Thursday, July 15, 2010

Lyssa macleayi, an unexpected visitor for the night .

I don't think a butterfly ever lost its way and get into our house before. 
But it did happen one fine night. 

head up
head up










head down










i thought it sensed who was disturbing its sleep. 
They eyes explain everything, curiosity and anger.

 It refused to get out even with encouragement. The next morning I saw it hanging on the other wall . It was much later in the day, that I managed to take it out by persuading it to hold to a piece of paper. I took it out and set it free. The poor thing fluttered and fell, then it crawled to the outside wall and hanged on there. I just let it be. The next morning, the poor thing sprawled on all six legs, dead.

It probably is a swallowtail moth called Lyssa macleayi. This species was named in 1856 after William Macleay, a great international entomologist like his father: Alexander Macleay. He added his collection to his father's in founding the Macleay Museum at the University of Sydney.


bangchik

15 comments:

  1. What a beautiful visitor to your home. It could have been it was nearing the end of it's life, and spent the last few hours with you.

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  2. Awe...Why are butterflies so beautiful...it makes me feel bad killing caterpillars who eat my leaves...

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  3. Keewee.... Insects like butterfly are not like cats, and bigger animals. Their lives are short and death almost prescribed, like someone pulling out the lifeline while you are still active and kicking. Cats may show somekind of sickness before the eventual death. Butterflies are too small for us to recognise any of the symptoms. Glad that butterfly choose my place as its final stopover.

    Pam.... Too sad for not recognising the sufferings that butterfly got to go through...

    Cheers, bangchik.

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  4. What a beautiful butterfly! I don't think I've seen one like this, even though the shape looks like a swallowtail variety.

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  5. What a beautiful visitor, thank you for sharing the pictures with us. The ending is sad, but part of the natural cycle, as others have said.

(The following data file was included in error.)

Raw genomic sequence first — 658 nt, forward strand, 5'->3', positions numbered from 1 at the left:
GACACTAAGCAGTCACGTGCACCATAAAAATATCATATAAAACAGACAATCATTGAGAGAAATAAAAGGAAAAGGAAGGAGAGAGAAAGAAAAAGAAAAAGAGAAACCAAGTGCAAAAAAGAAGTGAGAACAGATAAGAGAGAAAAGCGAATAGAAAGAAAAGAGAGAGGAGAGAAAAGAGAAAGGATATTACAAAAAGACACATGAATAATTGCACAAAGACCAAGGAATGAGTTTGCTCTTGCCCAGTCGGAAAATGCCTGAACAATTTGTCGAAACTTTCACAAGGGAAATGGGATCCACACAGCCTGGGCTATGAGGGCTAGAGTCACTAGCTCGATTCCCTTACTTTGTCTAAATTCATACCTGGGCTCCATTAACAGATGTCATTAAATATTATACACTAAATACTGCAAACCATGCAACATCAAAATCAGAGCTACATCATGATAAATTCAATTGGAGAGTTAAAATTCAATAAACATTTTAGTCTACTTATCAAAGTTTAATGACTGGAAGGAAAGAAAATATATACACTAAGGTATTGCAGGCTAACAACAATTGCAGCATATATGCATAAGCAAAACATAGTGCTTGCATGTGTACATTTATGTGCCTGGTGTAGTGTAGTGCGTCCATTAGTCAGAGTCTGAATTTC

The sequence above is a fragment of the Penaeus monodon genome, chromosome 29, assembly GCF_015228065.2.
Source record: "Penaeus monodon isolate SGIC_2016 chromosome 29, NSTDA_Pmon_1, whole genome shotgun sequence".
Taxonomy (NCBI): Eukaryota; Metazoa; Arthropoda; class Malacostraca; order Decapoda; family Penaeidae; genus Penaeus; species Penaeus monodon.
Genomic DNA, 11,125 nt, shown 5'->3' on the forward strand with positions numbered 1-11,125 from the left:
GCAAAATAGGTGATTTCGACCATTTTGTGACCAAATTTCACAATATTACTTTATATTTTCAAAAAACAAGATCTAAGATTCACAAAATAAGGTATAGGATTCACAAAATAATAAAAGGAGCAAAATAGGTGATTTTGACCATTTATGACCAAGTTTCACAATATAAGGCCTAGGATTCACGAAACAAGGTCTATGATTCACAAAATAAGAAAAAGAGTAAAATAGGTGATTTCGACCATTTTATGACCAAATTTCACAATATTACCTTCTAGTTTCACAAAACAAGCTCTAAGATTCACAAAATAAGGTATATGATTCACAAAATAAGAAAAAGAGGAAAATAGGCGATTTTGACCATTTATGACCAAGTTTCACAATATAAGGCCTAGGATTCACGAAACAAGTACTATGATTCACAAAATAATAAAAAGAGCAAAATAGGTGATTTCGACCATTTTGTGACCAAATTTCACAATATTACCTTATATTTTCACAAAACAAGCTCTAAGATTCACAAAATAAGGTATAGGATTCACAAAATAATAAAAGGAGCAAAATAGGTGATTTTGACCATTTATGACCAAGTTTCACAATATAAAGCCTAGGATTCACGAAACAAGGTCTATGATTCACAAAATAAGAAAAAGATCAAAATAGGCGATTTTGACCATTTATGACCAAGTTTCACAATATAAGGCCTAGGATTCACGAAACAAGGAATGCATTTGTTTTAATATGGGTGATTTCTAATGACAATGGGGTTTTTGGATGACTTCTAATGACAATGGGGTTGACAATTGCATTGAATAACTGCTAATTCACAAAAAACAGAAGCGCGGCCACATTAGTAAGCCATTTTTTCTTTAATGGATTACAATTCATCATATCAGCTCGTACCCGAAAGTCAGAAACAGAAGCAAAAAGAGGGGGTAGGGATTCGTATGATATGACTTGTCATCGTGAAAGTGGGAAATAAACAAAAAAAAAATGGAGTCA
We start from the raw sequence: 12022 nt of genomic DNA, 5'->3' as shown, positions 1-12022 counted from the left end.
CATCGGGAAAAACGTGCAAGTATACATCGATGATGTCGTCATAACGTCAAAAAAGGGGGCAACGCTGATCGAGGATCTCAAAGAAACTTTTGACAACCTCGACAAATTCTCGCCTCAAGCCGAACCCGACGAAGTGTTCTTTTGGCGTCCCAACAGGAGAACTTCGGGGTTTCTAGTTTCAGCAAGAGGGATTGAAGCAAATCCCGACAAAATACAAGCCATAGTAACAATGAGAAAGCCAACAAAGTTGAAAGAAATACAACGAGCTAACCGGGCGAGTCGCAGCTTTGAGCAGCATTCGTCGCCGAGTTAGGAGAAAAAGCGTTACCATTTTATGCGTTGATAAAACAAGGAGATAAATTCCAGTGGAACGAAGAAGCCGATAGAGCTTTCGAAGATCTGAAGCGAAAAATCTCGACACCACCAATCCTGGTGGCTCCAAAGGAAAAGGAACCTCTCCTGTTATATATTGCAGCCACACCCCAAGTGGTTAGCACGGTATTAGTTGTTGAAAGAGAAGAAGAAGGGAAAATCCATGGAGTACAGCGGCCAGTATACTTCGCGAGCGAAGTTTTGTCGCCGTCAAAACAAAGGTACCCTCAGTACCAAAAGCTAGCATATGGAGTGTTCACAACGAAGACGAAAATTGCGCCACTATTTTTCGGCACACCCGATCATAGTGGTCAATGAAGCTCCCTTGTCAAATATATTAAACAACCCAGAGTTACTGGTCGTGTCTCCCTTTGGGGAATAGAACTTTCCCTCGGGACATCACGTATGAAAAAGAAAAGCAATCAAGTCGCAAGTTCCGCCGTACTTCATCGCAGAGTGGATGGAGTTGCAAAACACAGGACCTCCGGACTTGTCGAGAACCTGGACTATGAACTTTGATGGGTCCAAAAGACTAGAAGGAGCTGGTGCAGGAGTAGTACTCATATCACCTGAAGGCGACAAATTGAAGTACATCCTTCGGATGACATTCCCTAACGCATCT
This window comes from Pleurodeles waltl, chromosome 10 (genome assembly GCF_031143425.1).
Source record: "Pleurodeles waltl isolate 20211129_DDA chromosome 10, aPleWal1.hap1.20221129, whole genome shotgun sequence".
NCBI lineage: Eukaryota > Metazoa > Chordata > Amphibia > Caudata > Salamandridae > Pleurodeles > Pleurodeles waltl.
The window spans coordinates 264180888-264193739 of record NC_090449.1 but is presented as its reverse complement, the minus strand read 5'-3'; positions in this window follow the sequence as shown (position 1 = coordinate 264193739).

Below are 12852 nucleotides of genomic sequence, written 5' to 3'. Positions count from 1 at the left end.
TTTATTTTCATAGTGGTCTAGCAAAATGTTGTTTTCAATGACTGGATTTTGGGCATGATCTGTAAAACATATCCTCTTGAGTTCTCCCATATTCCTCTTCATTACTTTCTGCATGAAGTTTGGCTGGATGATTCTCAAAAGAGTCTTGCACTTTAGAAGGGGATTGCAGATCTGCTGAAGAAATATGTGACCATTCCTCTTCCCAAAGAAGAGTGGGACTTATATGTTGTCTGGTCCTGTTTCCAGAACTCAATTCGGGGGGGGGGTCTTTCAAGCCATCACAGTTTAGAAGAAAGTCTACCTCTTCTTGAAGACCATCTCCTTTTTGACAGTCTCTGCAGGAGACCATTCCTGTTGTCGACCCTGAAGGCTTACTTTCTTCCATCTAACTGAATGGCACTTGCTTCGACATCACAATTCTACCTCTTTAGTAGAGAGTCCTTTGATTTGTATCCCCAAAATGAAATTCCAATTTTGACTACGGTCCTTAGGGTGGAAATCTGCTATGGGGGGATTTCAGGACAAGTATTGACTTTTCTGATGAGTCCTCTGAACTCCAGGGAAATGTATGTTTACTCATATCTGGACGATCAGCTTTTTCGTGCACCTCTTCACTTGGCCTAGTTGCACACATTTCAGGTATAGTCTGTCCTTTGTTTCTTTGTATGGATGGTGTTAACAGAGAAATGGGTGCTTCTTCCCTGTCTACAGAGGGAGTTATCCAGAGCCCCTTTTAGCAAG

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  6. I often see this moth. Once it flew into a fan and got its wings cut off.

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  7. Kimberly.... The butterfly was a lot bigger than those regularly visiting our garden. Too bad the stay is short. Too sad the stay was about parting gesture.

    Rebecca.... I should have known about its life almost nearing when it came. No wonder, the poor thing just look while I was busy clicking...

    Aaron.... Pity the butterfly going into rotating fan. I remembered about a group of ducks walking in neat row while crossing the road. The motorist braked but ducks keep walking. One or two sprawled on the road at the end..

    Cheers,
    Bangchik.

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  8. Hi! A similar moth flew into my kitchen recently. I did the same thing you did. Click away. Even considered posting. Haha! Everytime I read your blog, it reminds me of similarities.

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  9. One.... There bound to be similarities. We are sharing the big place called EARTH.

    Cheers,
    Bangchik

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  10. that is so beautiful. Thank you for sharing it with us here. We would have nothing like that in England. PS my roselle plant has some tiny flower buds! I'm excited about that!

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  11. Matron...... thanks for the visit and comment. Butterfly is beautiful even on death bed. Congratulations for coming close to actually see roselle flower!!
    ~ bangchik

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  12. what a beautiful visitor Bangchik and what a great photo opportunity :) Rosie

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  13. Rosie of leavesandbloom...., very rare indeed. A butterfly knowing its actual exit date, came for help I guess, and we as always, look at butterfly only on its beauty, nothing else....
    ~bangchik

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  14. Your specimen is probably Lyssa zampa; L. macleayi is a species mainly occurring in New Guinea.

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